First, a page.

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Financial Literacy

Dollars & Sense: Finance Terms Defined

finance terms

The finance world is filled with acronyms and finance terms that might sound alien to many people. So we’ve put together a glossary of finance terms that will help you understand money and credit better. (By no means is this list exhaustive.)

Finance Terms Defined:

401(k): Is an account sponsored by your employer that enables you to contribute funds for retirement either before or after-taxes depending on the options offered in your plan.

AnnualCreditReport.com: The only site authorized by federal law to provide free credit reports. Americans are entitled to one free credit report annually from each of the three credit reporting bureaus: Equifax, Experian, and TransUnion.

Amortization: When you get a mortgage or car loan you might be presented with an amortization schedule. This schedule shows the gradual repayment of your loan over a period of time.

APR: APR stands for annual percentage rate. It’s the interest rate you pay when you get a loan or what you earn on an investment in one year’s time including fees.

APY: APY stands for annual percentage yield. It’s similar to APR, except it takes into account the compound interest you earn or pay over a year. APY is higher than APR because it includes the interest you’ve already accumulated in its calculations. Banks advertise APY for savings accounts and APR for loans. Capisce?

ARM: ARM stands for adjustable-rate mortgage. Your interest rate starts out lower but it can go up (sometimes down) over time, which makes them riskier compared to fixed-rate mortgages.

Asset Allocation: A diversification strategy in which you spread your money across different investment types called asset classes. There are three basic asset classes:

  • Cash: Yup, cold hard cash. When you’re investing it also means your savings and money market accounts.
  • Bonds: When you buy a bond you’re basically loaning money to an organization, company, or government. Bonds are considered to be less risky than stocks.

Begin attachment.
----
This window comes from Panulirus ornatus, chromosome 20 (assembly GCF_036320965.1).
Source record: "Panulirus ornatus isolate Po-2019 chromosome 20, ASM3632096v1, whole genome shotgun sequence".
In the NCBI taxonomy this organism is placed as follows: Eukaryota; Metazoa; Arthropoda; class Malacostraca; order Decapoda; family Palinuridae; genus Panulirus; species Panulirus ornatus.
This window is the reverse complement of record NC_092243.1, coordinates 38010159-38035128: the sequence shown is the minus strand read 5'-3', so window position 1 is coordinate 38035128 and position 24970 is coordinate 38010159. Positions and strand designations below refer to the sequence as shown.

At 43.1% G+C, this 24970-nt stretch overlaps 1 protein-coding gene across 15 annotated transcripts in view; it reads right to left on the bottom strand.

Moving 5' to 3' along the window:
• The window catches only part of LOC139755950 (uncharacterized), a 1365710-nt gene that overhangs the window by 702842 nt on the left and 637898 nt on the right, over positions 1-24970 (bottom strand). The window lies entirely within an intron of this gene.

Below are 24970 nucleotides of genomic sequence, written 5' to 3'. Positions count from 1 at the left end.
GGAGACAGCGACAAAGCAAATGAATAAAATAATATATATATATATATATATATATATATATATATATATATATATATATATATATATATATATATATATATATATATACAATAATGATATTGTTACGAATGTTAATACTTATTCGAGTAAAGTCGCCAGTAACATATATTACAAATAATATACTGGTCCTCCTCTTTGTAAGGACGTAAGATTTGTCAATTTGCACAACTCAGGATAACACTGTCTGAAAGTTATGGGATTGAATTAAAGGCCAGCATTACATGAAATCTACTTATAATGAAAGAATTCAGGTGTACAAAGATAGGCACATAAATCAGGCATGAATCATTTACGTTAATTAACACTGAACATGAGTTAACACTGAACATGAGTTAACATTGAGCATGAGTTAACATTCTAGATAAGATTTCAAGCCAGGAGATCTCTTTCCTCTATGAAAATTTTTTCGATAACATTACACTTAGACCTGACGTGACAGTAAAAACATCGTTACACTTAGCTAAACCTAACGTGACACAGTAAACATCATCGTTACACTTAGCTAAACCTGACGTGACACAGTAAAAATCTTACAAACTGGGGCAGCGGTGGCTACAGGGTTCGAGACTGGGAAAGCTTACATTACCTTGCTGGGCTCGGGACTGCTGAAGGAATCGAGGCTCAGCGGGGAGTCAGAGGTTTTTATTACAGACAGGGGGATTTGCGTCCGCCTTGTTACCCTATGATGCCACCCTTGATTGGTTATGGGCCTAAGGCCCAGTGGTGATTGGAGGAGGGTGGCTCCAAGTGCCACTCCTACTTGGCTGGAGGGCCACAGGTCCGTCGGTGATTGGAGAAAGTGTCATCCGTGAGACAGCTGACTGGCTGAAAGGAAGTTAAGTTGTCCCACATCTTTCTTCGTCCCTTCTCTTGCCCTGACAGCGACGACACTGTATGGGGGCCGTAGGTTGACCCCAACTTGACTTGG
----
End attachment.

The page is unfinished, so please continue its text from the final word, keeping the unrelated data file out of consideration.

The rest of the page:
• Stocks: A share in the ownership of a company. When you purchase a stock, you become a shareholder in the company. We hear Berkshire Hathaway’s annual shareholder meeting is a hoot. 

Cash Flow: The net amount of cash and cash equivalents moving into and out of a business.

Capital Gains (and Losses): If you sell something for more than you spent to acquire it, that’s a captain gain. If you sell it for less than your original purchase, that’s a capital loss.

Credit Limit: The amount you can charge before it’s maxed out.

Credit Report: Contains all the relevant information concerning your use of credit in the past, including payment history, account balances and other details. Sometimes your credit report will contain errors, so make sure that you check your report at least once a year. The three credit bureaus in the U.S. are Equifax, Experian, and TransUnion.

Credit Score: Lenders use credit scoring, among other things, to determine your creditworthiness. A person’s credit score is a number between 300 and 850.

Credit Terms: The agreement between borrower and lender that stipulates the monthly payment amount due, due date, fees and interest.

Creditworthiness: Measure of whether you’re financially sound enough to extend credit to.

Debt Consolidation: The process of combining several loans or other debts into one for the purposes of obtaining a lower rate or reducing fees. 

Diversification: You know the adage, “don’t put all your eggs in one basket.” It’s a risk management technique that divides funds among securities of different industries or of different classes.

Financial Wellness: When a consumer is on top his or her finances. It’s a highly personal state, regardless of income, and one that we all strive for in the present and in the future.

Fixed-rate Loan: A loan where the interest rate doesn’t fluctuate for the duration of the loan.

Gross Income: The total money earned before taxes are deducted. Remember, when creating a budget make sure you take into account your net income, not your gross. Net income is the total money earned after taxes and other deductions are taken out.

Hard Inquiry (or Hard Pull): Inquiries that affect your credit score. Hard pulls must be authorized by you and are generally made by potential creditors to determine your creditworthiness.

Identity Theft: Acquiring personal information in order to obtain credit under another’s person’s name.

IRA: IRA stands for individual retirement account. Unlike 401(k)s, IRA can be opened by an individual and do not have to be sponsored by your employer. You can contribute income up to a set maximum dollar amount.

Net Worth: The difference between your assets and your debts.

ROI: ROI stands for return on investment. Cha-Ching. To calculate ROI, take the gain of the investment, subtract the cost of the investment, and then divide the total by the cost of the investment.

Soft Inquiry (or Soft Pull): Inquiries that do not affect your credit score. Soft pulls are usually initiated by utility providers or employers.

Secured Credit Card: A credit card backed by a cash deposit. When you are rebuilding your credit these types of cards can be helpful.

Secured Debt: A debt secured with collateral to reduce a lender’s risk (e.g. a car loan, mortgage, or home equity line of credit)

Unsecured Debt: A debt that is not secured with collateral (e.g. credit cards, certain personal loans)

Variable Interest Rate: When the interest rate of a loan changes with market condition for the duration of the loan.

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